The expanded version of Talking Heads that appears in the film was the culmination of a process that began in the fall of 1980, following the release of the band’s fourth album, “Remain in Light,” when Byrne and Harrison realized that the densely layered arrangements on the record, many of which reflected the polyrhythmic influence of Afro-pop artists like Fela Kuti and King Sunny Adé, could not be reproduced in concert by a four-piece group. This led to the addition, on short notice, of five additional members—Adrian Belew on guitar, Bernie Worrell on keyboards, Steve Scales on percussion, Busta Jones on bass, and Dolette McDonald on backing vocals—all but one of whom were African American. This gave the band a biracial composition that was highly unusual at the end of a decade when the audience for popular music in the United States had become substantially resegregated into the tribes of white punk and hard rock on the one hand, Black funk and disco on the other. The expanded Heads toured the U.S. and Europe that fall to an enthusiastic reception.

They then took a year-long sabbatical, during which Byrne burrowed deeper into the downtown avant-garde by collaborating with the choreographer Twyla Tharp on a dance piece called “The Catherine Wheel,” Harrison recorded a solo album, and Frantz and Weymouth formed a band of their own called Tom Tom Club, whose willfully inane single “Genius of Love” became a dance-club standard and radio hit. Talking Heads reunited with slightly different personnel in 1982 to tour in Japan, Europe, and the States, after which they recorded their first self-produced album, “Speaking in Tongues,” which spun off their first and only Top Ten single, “Burning Down the House.”

The 1983 tour documented in “Stop Making Sense” began in August and ran through the end of the year. The four original Heads were joined by two mainstays of the expanded band, the keyboardist Worrell and the percussionist Scales, along with an ebullient new guitarist, Alex Weir, and a pair of backup singers, Lynn Mabry and Ednah Holt, who added a fresh jolt of kinetic energy to the group. But the most dramatic change was the transformation in David Byrne, who drew on the lessons that he had learned in his work with Tharp and the choreographer Toni Basil (with whom he had made a number of music videos) to turn the songs in the band’s live show into a series of individual set pieces, each with its own distinct choreography, lighting, and, in one spectacular instance, costume design. Byrne then arranged these songs into three half-hour segments, tracing a loose narrative arc that reflected the formation and artistic evolution of the band.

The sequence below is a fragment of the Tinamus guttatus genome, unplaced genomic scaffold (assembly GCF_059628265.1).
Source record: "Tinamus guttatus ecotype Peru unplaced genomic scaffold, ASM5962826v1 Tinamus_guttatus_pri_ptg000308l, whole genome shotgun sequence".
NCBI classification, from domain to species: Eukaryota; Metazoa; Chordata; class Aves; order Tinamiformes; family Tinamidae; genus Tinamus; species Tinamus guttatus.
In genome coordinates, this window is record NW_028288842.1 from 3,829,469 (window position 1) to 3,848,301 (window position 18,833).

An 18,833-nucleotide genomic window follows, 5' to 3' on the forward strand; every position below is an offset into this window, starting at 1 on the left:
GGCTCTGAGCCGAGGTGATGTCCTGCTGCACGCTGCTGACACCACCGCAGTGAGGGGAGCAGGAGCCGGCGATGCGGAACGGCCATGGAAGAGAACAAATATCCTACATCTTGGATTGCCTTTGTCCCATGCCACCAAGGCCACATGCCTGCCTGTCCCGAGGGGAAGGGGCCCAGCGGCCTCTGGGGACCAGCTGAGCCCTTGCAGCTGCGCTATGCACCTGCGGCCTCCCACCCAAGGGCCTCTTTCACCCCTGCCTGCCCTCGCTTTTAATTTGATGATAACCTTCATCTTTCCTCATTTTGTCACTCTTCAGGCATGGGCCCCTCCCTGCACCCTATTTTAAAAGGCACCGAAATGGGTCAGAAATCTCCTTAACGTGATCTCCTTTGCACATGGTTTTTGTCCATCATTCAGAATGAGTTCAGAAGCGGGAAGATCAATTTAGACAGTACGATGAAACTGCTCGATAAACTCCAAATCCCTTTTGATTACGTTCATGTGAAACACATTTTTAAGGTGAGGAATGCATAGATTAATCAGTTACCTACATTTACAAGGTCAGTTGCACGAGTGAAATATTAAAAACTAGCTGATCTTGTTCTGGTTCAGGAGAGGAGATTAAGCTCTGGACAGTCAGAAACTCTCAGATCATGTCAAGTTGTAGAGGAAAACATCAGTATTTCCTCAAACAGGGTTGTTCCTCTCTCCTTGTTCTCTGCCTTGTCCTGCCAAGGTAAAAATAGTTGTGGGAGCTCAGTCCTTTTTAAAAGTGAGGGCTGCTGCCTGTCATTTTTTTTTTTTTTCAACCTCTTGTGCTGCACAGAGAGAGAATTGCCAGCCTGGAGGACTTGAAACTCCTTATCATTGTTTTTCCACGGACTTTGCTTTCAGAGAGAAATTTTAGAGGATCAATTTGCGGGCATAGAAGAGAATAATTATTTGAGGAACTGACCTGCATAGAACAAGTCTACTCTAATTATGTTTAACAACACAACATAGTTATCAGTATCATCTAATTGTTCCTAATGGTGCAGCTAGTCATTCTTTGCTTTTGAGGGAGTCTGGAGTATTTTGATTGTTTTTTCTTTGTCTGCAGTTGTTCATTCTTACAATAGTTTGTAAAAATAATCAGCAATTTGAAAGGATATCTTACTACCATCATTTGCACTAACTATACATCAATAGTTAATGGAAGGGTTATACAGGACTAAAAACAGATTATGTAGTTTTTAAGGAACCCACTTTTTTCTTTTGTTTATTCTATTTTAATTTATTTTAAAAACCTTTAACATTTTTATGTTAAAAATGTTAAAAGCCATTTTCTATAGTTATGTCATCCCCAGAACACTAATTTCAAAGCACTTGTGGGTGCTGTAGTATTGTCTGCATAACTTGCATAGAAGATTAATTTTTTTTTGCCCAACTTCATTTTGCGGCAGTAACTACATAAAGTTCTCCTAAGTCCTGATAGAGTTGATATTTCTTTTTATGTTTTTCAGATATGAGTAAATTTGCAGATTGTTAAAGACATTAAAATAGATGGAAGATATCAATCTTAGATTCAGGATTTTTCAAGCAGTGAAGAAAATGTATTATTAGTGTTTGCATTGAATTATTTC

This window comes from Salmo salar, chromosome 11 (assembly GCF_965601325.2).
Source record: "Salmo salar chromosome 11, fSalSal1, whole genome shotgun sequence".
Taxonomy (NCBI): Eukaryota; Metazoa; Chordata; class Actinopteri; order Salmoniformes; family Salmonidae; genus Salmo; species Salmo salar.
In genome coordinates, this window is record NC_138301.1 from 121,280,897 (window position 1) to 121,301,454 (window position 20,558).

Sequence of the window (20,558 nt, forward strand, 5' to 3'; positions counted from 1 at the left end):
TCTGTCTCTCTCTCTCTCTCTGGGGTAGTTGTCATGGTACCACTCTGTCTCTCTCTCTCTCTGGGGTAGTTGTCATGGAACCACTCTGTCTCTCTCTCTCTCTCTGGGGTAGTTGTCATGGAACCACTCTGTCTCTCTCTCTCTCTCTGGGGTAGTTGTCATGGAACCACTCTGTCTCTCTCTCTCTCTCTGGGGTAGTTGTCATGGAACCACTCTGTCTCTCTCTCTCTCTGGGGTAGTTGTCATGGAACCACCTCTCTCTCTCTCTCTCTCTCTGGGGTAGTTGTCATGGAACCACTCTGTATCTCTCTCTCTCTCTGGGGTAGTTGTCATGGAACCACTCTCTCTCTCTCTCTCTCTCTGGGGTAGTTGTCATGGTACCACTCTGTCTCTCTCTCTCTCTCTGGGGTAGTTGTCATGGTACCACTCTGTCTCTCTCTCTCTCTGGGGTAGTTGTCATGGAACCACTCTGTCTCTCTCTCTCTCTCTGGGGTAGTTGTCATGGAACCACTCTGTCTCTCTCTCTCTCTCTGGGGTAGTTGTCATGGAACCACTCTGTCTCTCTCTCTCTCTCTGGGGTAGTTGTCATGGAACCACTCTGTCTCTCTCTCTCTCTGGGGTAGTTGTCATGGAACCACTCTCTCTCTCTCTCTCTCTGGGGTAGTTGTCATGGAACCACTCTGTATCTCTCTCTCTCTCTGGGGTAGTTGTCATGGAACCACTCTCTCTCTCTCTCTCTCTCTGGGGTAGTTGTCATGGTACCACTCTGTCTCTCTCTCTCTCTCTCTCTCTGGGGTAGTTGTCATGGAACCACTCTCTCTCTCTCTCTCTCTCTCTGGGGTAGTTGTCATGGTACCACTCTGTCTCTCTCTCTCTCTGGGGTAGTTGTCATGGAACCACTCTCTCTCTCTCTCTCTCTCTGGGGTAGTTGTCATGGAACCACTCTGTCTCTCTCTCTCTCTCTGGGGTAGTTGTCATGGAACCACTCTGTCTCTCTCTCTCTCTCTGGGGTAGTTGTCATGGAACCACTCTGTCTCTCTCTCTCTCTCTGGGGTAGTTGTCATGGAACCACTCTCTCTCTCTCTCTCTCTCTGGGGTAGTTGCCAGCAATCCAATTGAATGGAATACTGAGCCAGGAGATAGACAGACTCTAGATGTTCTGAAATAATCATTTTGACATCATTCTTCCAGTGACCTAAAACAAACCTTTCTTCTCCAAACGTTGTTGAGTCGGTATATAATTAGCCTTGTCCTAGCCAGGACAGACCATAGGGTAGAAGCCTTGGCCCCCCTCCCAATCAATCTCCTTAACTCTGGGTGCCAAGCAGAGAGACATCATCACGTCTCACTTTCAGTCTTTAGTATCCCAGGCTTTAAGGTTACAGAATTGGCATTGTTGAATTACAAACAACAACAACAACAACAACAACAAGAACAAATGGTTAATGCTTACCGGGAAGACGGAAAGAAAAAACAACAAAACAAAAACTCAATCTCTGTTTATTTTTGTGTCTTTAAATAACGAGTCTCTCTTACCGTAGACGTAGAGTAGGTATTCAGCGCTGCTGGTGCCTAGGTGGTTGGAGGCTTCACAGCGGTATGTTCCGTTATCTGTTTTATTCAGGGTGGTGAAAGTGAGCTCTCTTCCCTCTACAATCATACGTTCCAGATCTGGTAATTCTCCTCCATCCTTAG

The film begins with Byrne alone on an empty stage with a solo version of what he considered the first “real” song he ever wrote, “Psycho Killer,” sung to the accompaniment of a boom-box rhythm track. A throwback to the calmly deranged persona with which he entered the musical world, this signature number is followed by a series of selections from the Head’s early repertoire, each one accompanied by the addition of one or two band members and the stage risers that hold their instruments, culminating in a thunderous full-band arrangement of their biggest hit, “Burning Down the House.” Byrne then unstraps his guitar, loosens the top buttons on his shirt, and launches into “Life During Wartime,” a paranoid political fantasy whose aerobics-class choreography mocks the self-importance of the song’s lyrics and ends with Byrne circling the stage at a dead run, as if in orbit around the band.

After the introduction of its full cast of characters, the midsection of the film begins with the sexy, lighthearted groove of “Making Flippy Floppy,” and goes on to present a series of stylized vignettes. This includes a soaring, up-lit production of “What a Day That Was,” a song from “The Catherine Wheel”; a heartfelt rendition of “This Must Be the Place,” the Heads’ equivalent of “Home Sweet Home,” featuring a pas de deux with a floor lamp that’s lifted from Fred Astaire; and a transcendent reprise of Byrne’s music-video impersonation of a televangelist in “Once in a Lifetime,” whose rapturous synthesizer coda lifts the roof right off the song. Byrne then leaves the stage while a radiant Weymouth minces her way through the funky fantasia of “Genius of Love,” only to return for the show’s finale encased in the Big Suit, as it came to be known, a vast expanse of creamy off-white fabric, ten or more sizes too large, that turns him into a cartoonish, two-dimensional box of a character who proceeds to sing a boastful number about his supposedly hot girlfriend that includes the film’s title line: “As we get older and stop making sense / You won’t find her waiting long.” Having tested the limits of romantic absurdity, Byrne then wades into the metaphorical water to join Mabry and Holt on an upbeat, full-gospel version of “Take Me to the River,” in the course of which he removes his suit jacket to reveal his sixty-inch waist, shake his sixty-inch hips, and introduces the members of the band by name. Finally, with their singer restored to his original size and shape, the Heads end with the delirious Afro-funk of “Crosseyed and Painless.” “Lost my shape, trying to act casual,” it begins, as the cameras at long last turn around to offer glimpses of the audience, and then of the crew, as they join the band onstage.